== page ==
suggest that unimanual and bimanual movements are represented differently both in MI and in SMA and
show further that a complex relationship between spikes of individual neurons and LFP may reflect the
different input-output relations of different cortical areas.
Keywords: Motor Cortex, Supplementary Motor Area, Frontal Cortex, Movement Physiology, Bimanual
Coordination, Single unit recording, rhesus monkey, evoked potentials
In the companion paper, we reported that single neurons in the proximal arm area of MI and the arm area of
SMA behave differently during bimanual and unimanual movements (Donchin et al., 1999). This paper
extends the analysis of neural activity during bimanual movements to the LFP. LFP is a signal that arises
largely as a result of synaptic activity in the area of the recording electrode (Mitzdorf, 1994)The
relationship between LFP and the activity of individual neurons remains unclear: there is evidence that they
Page 64
Opher Donchin, Doctoral Thesis
Cortical Representations of Bimanual Movements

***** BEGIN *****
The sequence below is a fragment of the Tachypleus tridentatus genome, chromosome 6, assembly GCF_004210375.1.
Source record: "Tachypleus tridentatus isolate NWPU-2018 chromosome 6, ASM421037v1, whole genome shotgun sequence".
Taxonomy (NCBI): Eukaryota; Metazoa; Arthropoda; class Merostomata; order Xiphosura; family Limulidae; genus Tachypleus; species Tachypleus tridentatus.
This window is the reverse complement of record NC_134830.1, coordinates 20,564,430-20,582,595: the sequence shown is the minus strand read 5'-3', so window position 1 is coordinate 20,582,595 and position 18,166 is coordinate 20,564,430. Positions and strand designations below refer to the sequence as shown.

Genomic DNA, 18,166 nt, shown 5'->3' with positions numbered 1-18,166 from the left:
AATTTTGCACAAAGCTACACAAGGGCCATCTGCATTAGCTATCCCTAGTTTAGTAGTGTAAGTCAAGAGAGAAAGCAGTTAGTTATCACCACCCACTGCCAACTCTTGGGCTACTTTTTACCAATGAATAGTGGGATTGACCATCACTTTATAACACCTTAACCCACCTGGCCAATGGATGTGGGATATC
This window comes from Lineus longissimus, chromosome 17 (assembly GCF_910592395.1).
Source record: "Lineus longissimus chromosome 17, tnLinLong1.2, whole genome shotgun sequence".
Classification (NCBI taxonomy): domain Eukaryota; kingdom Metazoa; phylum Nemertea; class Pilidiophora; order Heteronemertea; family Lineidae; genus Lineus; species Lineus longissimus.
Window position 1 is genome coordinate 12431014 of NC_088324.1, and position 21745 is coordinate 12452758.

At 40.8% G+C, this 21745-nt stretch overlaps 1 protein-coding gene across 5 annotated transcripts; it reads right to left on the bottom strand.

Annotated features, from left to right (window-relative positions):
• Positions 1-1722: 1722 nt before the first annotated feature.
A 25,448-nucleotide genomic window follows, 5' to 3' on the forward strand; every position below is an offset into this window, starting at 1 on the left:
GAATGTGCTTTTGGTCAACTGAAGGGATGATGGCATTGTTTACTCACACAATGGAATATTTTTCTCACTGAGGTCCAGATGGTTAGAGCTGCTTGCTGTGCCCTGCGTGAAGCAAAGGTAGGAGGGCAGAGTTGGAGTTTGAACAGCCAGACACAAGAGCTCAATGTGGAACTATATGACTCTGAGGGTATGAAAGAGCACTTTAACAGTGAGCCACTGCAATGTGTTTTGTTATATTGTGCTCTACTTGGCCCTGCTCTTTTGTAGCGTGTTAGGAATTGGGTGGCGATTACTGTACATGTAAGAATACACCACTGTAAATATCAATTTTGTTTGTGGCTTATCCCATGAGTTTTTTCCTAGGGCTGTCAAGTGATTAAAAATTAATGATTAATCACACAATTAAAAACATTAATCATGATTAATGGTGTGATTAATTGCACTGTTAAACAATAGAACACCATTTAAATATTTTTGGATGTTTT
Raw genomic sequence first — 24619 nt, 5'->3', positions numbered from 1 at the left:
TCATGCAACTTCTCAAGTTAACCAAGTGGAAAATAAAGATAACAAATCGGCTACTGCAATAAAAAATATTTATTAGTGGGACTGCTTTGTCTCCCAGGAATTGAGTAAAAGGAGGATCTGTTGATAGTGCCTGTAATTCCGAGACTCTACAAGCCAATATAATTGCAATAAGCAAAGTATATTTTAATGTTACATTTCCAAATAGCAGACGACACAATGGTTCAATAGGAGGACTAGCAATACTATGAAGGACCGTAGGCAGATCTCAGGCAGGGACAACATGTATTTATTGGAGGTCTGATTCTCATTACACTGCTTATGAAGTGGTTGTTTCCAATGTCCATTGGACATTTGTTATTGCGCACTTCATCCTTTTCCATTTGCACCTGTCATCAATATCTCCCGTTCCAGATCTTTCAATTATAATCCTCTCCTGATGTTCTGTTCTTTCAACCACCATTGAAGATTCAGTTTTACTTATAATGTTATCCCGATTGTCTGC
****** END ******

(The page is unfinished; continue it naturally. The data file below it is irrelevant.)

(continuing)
LFP in bimanual movements
are highly correlated (Laas, 1968;Kenmochi and Eggermont, 1997), but other evidence shows that this
correlation can vary over time (Murthy and Fetz, 1996a) or depend on context (Eggermont and Mossop,
1998), and that the response properties of the LFP and single units may differ (Mitzdorf et al., 1994). In
human motor cortex, studies have addressed the complex sequence of evoked EEG potentials preceding
movement (Shibasaki, 1975;Lang et al., 1990;Cui and Deecke, 1999). However, animal research on field
potentials in motor cortex has focused on the relationship of synchronous oscillations to movement and to
single unit activity (Sanes and Donoghue, 1993;Eckhorn and Obermueller, 1993;Murthy and Fetz,
1996a;Baker et al., 1999), but the character of the evoked potential in this area and its relationship to
movement has not been fully explored.
The interpretation of the LFP has been hindered because its source is poorly understood. It is widely
accepted that strong negative deflections reflect excitatory, spike causing, input to neurons in the